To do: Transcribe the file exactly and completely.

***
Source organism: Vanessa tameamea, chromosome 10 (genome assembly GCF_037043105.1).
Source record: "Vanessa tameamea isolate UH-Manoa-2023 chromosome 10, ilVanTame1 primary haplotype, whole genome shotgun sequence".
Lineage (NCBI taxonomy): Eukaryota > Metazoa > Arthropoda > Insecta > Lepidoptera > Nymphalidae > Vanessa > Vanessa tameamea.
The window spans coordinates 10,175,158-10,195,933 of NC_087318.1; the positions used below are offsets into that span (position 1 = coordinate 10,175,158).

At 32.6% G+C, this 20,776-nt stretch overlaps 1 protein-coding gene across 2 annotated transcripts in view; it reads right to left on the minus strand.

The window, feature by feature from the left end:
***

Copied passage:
Source organism: Vanessa tameamea, chromosome 10 (genome assembly GCF_037043105.1).
Source record: "Vanessa tameamea isolate UH-Manoa-2023 chromosome 10, ilVanTame1 primary haplotype, whole genome shotgun sequence".
Lineage (NCBI taxonomy): Eukaryota > Metazoa > Arthropoda > Insecta > Lepidoptera > Nymphalidae > Vanessa > Vanessa tameamea.
The window spans coordinates 10,175,158-10,195,933 of NC_087318.1; the positions used below are offsets into that span (position 1 = coordinate 10,175,158).

At 32.6% G+C, this 20,776-nt stretch overlaps 1 protein-coding gene across 2 annotated transcripts in view; it reads right to left on the minus strand.

The window, feature by feature from the left end: